Tunics are one of the most versatile wardrobe pieces you can own, especially in warmer months. With the variety of different lengths and fits available, here is a quick tutorial on how to wear each tunic to flatter you the most:
Before we get into tunics for each body type, here is our current favorite for all figures:
**Remember, as with everything, a tailor is your best friend when it comes to tunics, as they many times need to be nipped in a bit or shortened to fit YOUR body, not the hanger!
If you are pear-shaped, look for tunics with side vents (to prevent the tunic from clinging to thighs and rear), a slight taper at the waist and a nice wide neck opening to broaden your shoulders. Also, since your heaviest area is below the waist, make sure your tunic either falls above your widest area, or below, but not right at it. Consider pairing with a long chunky necklace to add more “bulk” to your top half in a flattering way.
With an apple shape, avoid any kind of clingy top. We want to focus on your neckline and legs. Make sure your tunic is not too long and that it has a nice V-neck, which helps direct the attention up to your face! And, a smaller pattern and darker color does help the illusion that you are smaller on top. Remember, you want the focus UP, toward your face. Avoid a long chunky necklace with your tunic and instead, wear earrings or a shorter necklace.
An hourglass figure looks better, ideally, in a more fitted tunic. A sleeveless option is also great for an hourglass figure. For a more fitted look, however, this one from Anthropologie with a sweet and feminine bow is really nice:
For the full figure, what you don’t want is to wear a shapeless tent. For this body shape, it’s all about the balance between tunics that are too clingy and too loose. Make sure your collarbone and wrists are visible, as these features are always slimming to show off. A smaller print, vertical stripe or solid shade is the way to go, as well. If you want to cover your bottom, make sure the tunic is long enough. Here is a great option:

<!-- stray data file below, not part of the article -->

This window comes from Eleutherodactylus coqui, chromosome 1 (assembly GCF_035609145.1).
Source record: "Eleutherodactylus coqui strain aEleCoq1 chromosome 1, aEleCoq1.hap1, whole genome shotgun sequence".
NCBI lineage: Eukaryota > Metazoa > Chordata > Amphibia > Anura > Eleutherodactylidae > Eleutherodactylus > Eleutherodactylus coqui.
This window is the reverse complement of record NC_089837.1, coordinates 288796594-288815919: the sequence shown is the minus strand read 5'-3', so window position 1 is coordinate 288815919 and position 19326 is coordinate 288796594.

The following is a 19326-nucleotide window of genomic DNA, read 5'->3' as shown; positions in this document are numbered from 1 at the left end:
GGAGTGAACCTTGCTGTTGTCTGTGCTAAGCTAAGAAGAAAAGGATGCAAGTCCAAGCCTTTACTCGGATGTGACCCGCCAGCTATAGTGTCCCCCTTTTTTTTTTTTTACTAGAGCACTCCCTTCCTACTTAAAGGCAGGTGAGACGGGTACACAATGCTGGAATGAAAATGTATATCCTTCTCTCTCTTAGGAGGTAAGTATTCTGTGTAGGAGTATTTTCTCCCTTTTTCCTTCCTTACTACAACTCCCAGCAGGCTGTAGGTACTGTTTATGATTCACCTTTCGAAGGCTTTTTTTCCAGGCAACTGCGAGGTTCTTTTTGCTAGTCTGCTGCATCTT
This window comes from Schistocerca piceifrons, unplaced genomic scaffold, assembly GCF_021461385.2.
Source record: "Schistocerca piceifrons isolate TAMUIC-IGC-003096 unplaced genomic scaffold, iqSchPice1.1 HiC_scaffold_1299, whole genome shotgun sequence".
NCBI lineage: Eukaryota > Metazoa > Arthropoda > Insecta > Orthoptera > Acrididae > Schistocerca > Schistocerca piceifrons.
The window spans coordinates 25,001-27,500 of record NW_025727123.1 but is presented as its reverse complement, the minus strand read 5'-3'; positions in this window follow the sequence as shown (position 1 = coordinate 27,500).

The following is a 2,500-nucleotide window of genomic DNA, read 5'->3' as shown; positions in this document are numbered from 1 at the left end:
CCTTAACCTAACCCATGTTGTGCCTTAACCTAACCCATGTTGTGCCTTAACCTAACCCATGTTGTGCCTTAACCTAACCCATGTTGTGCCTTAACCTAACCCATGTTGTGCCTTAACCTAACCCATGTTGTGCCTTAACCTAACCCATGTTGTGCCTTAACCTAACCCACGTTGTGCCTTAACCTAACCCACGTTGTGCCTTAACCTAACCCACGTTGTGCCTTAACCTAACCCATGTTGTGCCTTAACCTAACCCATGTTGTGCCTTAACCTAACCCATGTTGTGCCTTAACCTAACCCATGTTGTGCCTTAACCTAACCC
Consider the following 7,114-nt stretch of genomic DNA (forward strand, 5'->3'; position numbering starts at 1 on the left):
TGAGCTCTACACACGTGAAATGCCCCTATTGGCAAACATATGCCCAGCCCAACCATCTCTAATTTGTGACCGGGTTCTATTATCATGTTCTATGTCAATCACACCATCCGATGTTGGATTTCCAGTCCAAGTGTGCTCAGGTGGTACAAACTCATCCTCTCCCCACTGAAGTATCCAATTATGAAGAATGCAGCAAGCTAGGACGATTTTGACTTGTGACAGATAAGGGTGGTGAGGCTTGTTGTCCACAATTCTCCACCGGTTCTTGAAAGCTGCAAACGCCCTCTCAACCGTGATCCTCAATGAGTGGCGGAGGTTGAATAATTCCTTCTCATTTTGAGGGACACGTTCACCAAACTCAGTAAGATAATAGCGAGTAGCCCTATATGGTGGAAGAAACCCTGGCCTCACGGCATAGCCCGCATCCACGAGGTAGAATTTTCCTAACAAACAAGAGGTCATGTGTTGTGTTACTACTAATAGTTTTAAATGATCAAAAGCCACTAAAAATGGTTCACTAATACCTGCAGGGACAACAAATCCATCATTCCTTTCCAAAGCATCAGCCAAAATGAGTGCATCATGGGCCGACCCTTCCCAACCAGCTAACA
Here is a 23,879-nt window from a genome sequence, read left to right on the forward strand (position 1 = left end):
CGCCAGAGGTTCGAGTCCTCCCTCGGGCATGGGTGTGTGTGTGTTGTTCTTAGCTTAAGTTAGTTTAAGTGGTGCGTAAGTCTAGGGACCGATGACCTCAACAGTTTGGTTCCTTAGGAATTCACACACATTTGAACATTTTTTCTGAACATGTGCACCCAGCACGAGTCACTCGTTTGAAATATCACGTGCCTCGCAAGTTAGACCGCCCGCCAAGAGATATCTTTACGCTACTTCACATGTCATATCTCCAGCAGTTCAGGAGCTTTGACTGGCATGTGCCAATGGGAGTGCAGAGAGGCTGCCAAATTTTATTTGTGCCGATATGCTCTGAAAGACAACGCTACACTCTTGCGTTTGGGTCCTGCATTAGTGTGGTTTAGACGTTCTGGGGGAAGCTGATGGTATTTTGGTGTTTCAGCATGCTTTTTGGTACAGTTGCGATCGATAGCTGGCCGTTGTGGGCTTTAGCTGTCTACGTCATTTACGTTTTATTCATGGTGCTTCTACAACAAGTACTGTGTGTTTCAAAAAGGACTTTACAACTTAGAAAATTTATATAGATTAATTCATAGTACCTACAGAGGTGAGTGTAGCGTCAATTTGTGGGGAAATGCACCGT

If you have a rectangle shape, it can be especially hard to find a flattering tunic. For a straight shape, you are trying to create curves and a normal ol’ tunic just doesn’t do that. That said, there are tunics out there for you! Just look for the tunic that cinches at the waist to create the illusion of a curve in at the waist:
If you have a petite frame, be aware that many tunics are long. Make sure to purchase a shorter tunic. Empire waists are not ideal for your body shape, so it’s best to just pass them up altogether when it comes to tunics. A long tunic may make a great dress with or without a belt. Or, have the tunic shortened. Be on the lookout for shorter tunics like this one:
Other tunic rules:
- Pair a loose tunic with slender bottoms: straight or skinny jeans, not flared or baggy. A more fitted tunic can go nicely with a boot cut pant.
- You can wear shorts with a tunic! Just make sure we can see those shorts beneath that tunic (i.e the shorts need to be longer than the hem of the tunic) and if you have great legs, this is a great way to show them off as shorter shorts with a loose tunic can be a great combination.
- Adding a belt to a tunic can look great, but then forgo a necklace.
- Billowy tunics can be held in by a shrunken jean jacket and/or a heavy necklace, or belt.
- I’ve never seen a tunic look good with a skirt. If you want the look of a tunic with a skirt, just buy a tunic dress.
- If you pair a long tunic with bermuda shorts, wear wedges, as you’ll need to visually add more height to your lower leg to balance the length of the tunic, plus the length of the shorts, all of which is happening above the knee.
- A tunic is a classic style that is forgiving for many women to wear. Embrace it!
Have a great weekend!